Litmus test (chemistry)

Revision as of 19:10, 4 September 2012 by WikiBot (talk | contribs) (Robot: Automated text replacement (-{{WikiDoc Cardiology Network Infobox}} +, -<references /> +{{reflist|2}}, -{{reflist}} +{{reflist|2}}))
(diff) ← Older revision | Latest revision (diff) | Newer revision → (diff)
Jump to navigation Jump to search

Template:PH indicator template Litmus is a water-soluble mixture of different dyes extracted from lichens, specially Roccella tinctoria. The mixture has CAS number 1393-92-6. It is often absorbed on to filter paper. The resulting piece of paper or solution with water becomes a pH indicator (one of the oldest), used to test materials for acidity. Blue litmus paper turns red under acidic conditions and red litmus paper turns blue under basic (i.e. alkaline) conditions, the color change occurring over the pH range 4.5-8.3 (at 25°C). Neutral litmus paper is purple in color.[1] The mixture contains 10 to 15 different dyes (Erythrolein (or Erythrolitmin), Azolitmin, Spaniolitmin, Leucoorcein and Leucazolitmin). Pure Azolitmin does show nearly the same effect as litmus.[2]

Litmus powder


Litmus was used the first time about 1300 AD by Spanish alchemist Arnaldus de Villa Nova. From 16th century on the blue dye was extracted from some lichens especially in the Netherlands.

Natural sources

Litmus can be found in different species of lichens. Formerly, the dyes would be extracted from such species as Roccella tinctoria (South America), Roccella fuciformis (Angola and Madagascar), Roccella pygmaea (Algeria), Roccella phycopsis, Lecanora tartarea (Norway, Sweden), Variolaria dealbata, Ochrolechia parella, Parmotrema tinctorum and Parmelia. Currently, the main sources are Roccella montagnei (Mozambique) and Dendrographa leucophoea (California).[3]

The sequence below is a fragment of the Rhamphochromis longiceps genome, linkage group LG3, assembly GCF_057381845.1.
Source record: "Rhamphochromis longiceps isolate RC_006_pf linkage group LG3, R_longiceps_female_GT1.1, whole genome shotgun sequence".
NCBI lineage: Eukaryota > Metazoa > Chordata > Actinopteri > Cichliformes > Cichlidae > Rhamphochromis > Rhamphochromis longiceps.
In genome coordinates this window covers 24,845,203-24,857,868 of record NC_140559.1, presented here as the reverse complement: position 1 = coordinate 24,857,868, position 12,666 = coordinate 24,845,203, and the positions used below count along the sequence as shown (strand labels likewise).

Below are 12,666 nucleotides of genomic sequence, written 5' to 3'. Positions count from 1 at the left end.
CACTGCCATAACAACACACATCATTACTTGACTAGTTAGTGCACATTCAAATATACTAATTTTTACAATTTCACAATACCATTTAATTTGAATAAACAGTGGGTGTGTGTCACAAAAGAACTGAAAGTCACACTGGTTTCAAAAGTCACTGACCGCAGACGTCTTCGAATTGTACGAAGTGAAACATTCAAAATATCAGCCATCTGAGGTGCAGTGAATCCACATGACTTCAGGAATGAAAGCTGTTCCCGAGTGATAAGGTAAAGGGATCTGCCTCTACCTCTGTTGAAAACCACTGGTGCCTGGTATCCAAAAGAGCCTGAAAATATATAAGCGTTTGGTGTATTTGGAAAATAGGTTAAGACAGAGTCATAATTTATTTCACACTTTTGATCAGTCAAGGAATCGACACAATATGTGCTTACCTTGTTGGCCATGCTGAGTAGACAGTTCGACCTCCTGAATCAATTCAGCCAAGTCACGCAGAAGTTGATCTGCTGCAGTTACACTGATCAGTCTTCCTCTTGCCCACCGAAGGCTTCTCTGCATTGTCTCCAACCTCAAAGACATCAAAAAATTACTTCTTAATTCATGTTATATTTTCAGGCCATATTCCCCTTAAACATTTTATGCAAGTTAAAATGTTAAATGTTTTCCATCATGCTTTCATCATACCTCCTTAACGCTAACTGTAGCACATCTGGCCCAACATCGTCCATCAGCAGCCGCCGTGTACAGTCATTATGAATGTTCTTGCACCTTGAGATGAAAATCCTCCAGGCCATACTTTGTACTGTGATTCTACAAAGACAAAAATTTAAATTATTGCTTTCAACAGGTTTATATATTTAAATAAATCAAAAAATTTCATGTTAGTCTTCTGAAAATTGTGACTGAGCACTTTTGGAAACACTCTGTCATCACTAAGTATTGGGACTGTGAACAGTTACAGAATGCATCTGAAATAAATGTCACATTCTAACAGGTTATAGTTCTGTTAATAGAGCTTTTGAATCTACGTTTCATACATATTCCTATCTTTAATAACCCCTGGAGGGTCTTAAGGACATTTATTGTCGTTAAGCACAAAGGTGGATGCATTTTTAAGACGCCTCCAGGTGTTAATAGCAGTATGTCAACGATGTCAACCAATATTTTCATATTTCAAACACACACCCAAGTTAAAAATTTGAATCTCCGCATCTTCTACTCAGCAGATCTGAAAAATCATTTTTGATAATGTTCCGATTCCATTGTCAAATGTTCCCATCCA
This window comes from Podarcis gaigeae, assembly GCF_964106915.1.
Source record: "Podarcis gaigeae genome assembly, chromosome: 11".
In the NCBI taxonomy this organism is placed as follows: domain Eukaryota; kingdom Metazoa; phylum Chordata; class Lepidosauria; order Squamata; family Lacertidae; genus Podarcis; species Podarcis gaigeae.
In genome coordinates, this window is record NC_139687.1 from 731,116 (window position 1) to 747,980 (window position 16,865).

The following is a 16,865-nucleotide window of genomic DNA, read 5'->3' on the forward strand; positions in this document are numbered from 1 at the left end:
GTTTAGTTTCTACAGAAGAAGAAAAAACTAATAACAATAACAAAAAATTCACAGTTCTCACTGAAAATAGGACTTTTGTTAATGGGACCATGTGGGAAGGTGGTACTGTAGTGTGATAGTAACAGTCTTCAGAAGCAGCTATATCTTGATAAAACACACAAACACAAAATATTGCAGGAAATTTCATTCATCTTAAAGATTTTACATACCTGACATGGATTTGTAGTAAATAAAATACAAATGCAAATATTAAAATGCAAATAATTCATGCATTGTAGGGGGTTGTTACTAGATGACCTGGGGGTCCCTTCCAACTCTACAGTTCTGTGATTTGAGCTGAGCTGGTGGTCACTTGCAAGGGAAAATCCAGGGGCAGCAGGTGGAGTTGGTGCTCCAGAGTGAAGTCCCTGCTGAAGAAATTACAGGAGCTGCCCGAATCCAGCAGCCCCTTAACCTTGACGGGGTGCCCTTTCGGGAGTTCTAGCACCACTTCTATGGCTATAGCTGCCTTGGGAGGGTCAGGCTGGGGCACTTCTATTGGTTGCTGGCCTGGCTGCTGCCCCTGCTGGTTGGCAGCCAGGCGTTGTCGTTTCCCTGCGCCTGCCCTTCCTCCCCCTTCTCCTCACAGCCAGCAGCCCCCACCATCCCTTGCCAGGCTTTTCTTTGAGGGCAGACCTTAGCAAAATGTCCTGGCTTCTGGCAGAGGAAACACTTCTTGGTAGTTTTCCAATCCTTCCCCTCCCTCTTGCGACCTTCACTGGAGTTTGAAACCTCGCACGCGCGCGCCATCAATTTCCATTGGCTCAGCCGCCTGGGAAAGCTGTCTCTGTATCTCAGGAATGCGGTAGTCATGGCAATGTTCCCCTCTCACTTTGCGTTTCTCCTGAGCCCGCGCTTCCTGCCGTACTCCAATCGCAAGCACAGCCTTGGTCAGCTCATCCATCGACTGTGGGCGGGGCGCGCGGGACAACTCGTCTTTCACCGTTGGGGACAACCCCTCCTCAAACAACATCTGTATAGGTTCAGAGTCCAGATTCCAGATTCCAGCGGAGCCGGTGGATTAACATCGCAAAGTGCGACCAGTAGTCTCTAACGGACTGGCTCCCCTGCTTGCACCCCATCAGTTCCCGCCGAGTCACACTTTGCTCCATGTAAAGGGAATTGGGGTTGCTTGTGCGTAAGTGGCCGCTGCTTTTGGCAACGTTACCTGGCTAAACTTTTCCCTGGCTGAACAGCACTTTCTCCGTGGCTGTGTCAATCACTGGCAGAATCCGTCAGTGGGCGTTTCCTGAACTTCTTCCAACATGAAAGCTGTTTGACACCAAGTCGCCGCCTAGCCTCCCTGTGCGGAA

File:Parmelia sulcata.jpeg
Parmelia sulcata


The main use is to test whether a solution is acidic or alkaline. Wet litmus paper can also be used to test water-soluble gases; the gas dissolves in the water and the resulting solution colors the litmus paper.

Other reactions can cause a color-change to litmus paper; for instance, chlorine gas turns blue litmus paper white – the litmus paper is bleached[4]. This reaction is irreversible and therefore here the litmus is not acting as an indicator.

To find out if a substance is neutral, a blue and red sheet of litmus paper is needed. When the substance is placed on it, the color should remain the same or turn purple for both[citation needed].

See also


  1. Römpp Chemie Lexikon - Version 1.0, Stuttgart/New York: Georg Thieme Verlag 1995 (Germany)
  2. E.T. Wolf: Vollständige Übersicht der Elementar-analytischen Untersuchungen organischer Substanzen, S.450-453, veröffentlicht 1846, Verlag E. Anton (Germany)
  3. Litmus at German Wikipedia
  4. UCC - Chlorine

bg:Лакмус de:Lackmus da:Lakmus it:Tornasole he:נייר לקמוס hu:Lakmusz nl:Lakmoes sk:Lakmus sl:Lakmus sv:Lackmuspapper th:กระดาษลิตมัส uk:Лакмус